Discovery Sheds New Light on How Cancer Cells Infect Healthy Tissue
December 13, 2010 5:53 PM
comment(s) - last by
(Source: McGill University)
Researchers discover non-adhesive protein that allows cancer cells to infect healthy tissue
Researchers at the
Montreal Neurological Institute and Hospital at McGill University
have discovered how tumor cells infect healthy tissue, which is a breakthrough that can help prevent cancer cells from spreading.
Dr. Deborah Maret, lead author of the study and research associate at the Montreal Neurological Institute and Hospital of McGill University, along with Dr. David Colman, co-author of the study and director at the Montreal Neurological Institute, and Dr. Rolando Del Maestro, co-author of the study and director of The Brain Tumour Research Centre, have found that a certain protein which "glues" cells together has a non-adhesive version of itself that exists on tumor cells,
allowing cancer cells to break apart
and spread to healthy tissue.
These certain proteins are called cadherins, and they reside on the surface of cells. They bind cells together, kind of like glue, in order to hold tissue structures together properly. Prior to this study, it was not clear what happened to cells and the adhesive cadherins in tumor growth and metastases.
"We were concerned that previous research showed that N-cadherin, an adhesive molecule, was important for both normal tissue organization, as well as tumor metastases," said Colman. "We therefore decided to further investigate this apparent paradox."
What they found was a non-adhesive version of N-cadherin, which is called proNcad. It exists only on tumor cells, but is seen in much higher numbers on the more aggressive melanoma, brain tumor cells,
and prostate tumor cells.
"It appears that although total N-cadherin levels remain constant, the higher levels of the non-adhesive proNcad promote detachment,
tumor cell migration
and invasion," said Maret. "This supports an overall conclusion that non-adhesive [proNcad] and adhesive [Ncad] forms of cadherins co-exist on tumor cell surfaces, but it is the ratio between these functionally opposite molecules that directly dictates the invasion potential of tumor cells."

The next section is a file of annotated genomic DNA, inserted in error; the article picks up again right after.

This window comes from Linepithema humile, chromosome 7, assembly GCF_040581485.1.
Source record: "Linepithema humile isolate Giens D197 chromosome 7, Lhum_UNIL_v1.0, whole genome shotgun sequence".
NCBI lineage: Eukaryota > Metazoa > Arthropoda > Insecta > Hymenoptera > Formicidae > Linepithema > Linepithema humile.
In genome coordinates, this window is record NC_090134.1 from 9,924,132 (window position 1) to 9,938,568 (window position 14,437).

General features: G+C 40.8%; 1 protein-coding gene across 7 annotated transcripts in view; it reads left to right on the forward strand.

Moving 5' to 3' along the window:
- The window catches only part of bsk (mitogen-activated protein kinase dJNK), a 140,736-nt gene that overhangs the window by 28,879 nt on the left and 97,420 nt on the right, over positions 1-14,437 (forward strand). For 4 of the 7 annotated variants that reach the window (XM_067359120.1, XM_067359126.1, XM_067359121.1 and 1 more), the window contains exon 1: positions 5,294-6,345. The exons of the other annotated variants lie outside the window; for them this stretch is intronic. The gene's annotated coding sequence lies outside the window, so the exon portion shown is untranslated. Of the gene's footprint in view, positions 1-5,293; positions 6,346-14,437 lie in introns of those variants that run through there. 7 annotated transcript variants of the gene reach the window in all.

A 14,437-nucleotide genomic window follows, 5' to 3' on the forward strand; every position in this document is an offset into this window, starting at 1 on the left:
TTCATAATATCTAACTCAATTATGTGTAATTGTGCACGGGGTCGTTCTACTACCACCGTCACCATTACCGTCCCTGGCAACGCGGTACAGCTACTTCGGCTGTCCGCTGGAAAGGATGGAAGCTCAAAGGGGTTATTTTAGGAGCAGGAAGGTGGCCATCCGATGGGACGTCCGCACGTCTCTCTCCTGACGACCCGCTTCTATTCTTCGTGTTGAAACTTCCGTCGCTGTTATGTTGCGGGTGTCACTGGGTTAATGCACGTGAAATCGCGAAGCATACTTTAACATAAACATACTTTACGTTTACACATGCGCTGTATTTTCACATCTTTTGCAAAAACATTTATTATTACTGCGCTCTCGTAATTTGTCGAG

N-cadherin is not a new discovery, but because the differences between Ncad and proNcad are so minuscule, previous studies on the matter just assumed all Ncad's on tumor cell surfaces were adhesive. This latest study from the researchers at the Montreal Neurological Institute and Hospital is unique because it has recognized that there are non-adhesive cadherins as well, which allows tumor cells to detach from other cells and infect healthy tissue.
The next step in this research is to measure the ratios of proNcad and Ncad on cell surfaces, which could help researchers develop diagnostic tools that can help prevent cancer cells from spreading.
"As a brain tumor surgeon, I know that stopping cancer cells from migrating is critical for patient survival," said Del Maestro. "We are determined to improve
for patients. We have already introduced new neurosurgical methods and technologies that are unique in North America and are spearheading multidisciplinary initiatives to advance brain tumor research."
was published in the journal
This article is over a month old, voting and posting comments is disabled
Way to go!
Dr of crap
Dr of crap
12/14/2010 9:08:40 AM
I know we don't give any high fives on this web site, but if this could, and I don't know so don't put me down, stop the spread and possibly reduce cancer growth - Way to go!!
12/14/2010 5:31:18 PM
This is big. I've done a bit of oncological research in my day, and I can tell you the biggest problem has been finding a single identifiable antigen that cancer cells possess, so researchers have something specific to target. You'd be surprised how ambiguous aberrant glycocalyx expression is. This has huge potential.
You hear that kiddies?
12/14/2010 5:17:19 AM
Eat your paste. :P
"I'd be pissed too, but you didn't have to go all Minority Report on his ass!" -- Jon Stewart on police raiding Gizmodo editor Jason Chen's home
New Tissue-imaging Technique Faster, More Accurate than Biopsies
November 29, 2010, 7:08 AM
Researchers Kill Cancerous Tissue with Hyperthermia
November 23, 2010, 1:53 PM
New Portable, Radio Frequency Scanner Detects Breast Cancer in Seconds
October 27, 2010, 11:39 AM
Texas Chosen as Site for SpaceX's First Commercial Launchpad
August 5, 2014, 1:44 PM
South Carolina Prison Finds Crashed Drone Carrying Drugs, Phones
August 1, 2014, 2:49 PM
NASA's Mars 2020 Rover Gains Seven New Instruments for Exploration
August 1, 2014, 1:30 PM
NASA Opportunity Rover Breaks Record for Most Miles Traveled on Another Planet
July 29, 2014, 1:38 PM
Commercial Drones to Get Privacy Guidelines Via Executive Order
July 25, 2014, 5:34 PM
Pentagon's Priciest Project, F-35, Misses International Debut
July 25, 2014, 10:18 AM
Most Popular Articles
Lumia 830 Gets Major Upgrades Including New 20.1 Megapixel Toshiba Sensor
August 15, 2014, 6:00 PM
Windows Phone, BlackBerry Smartphone Market Share Falls to 2.5%, 0.5% Respectively
August 15, 2014, 9:44 AM
GM Concedes That the Cadillac ELR Doesn’t Really Compete with the Tesla Model S
August 15, 2014, 5:42 PM
Cell Phone Thief Calls 911 After Her Victim Chases Her and Her Male Cohort
August 14, 2014, 12:11 PM
Smarter Wired, Wireless Chargers Set to Shake Up Mobile Industry
August 14, 2014, 6:39 PM
Latest Blog Posts
Space Terrorism is a Looming Threat For the United States
Apr 23, 2014, 7:47 PM
Facebook Aims to Provide Internet to "Every Person in the World" with Drones, Satellites
Apr 1, 2014, 10:20 AM
Retail Mobile Sites Experience Outages in Light of Simplexity's Bankruptcy
Mar 14, 2014, 8:48 AM
Tesla vs. BMW: Who Has the Safer EV?
Feb 1, 2014, 2:56 PM
Justice Leaks Details of Next HTC One Two Flagship Phone
Dec 5, 2013, 4:04 PM
More Blog Posts
Copyright 2014 DailyTech LLC. -
Terms, Conditions & Privacy Information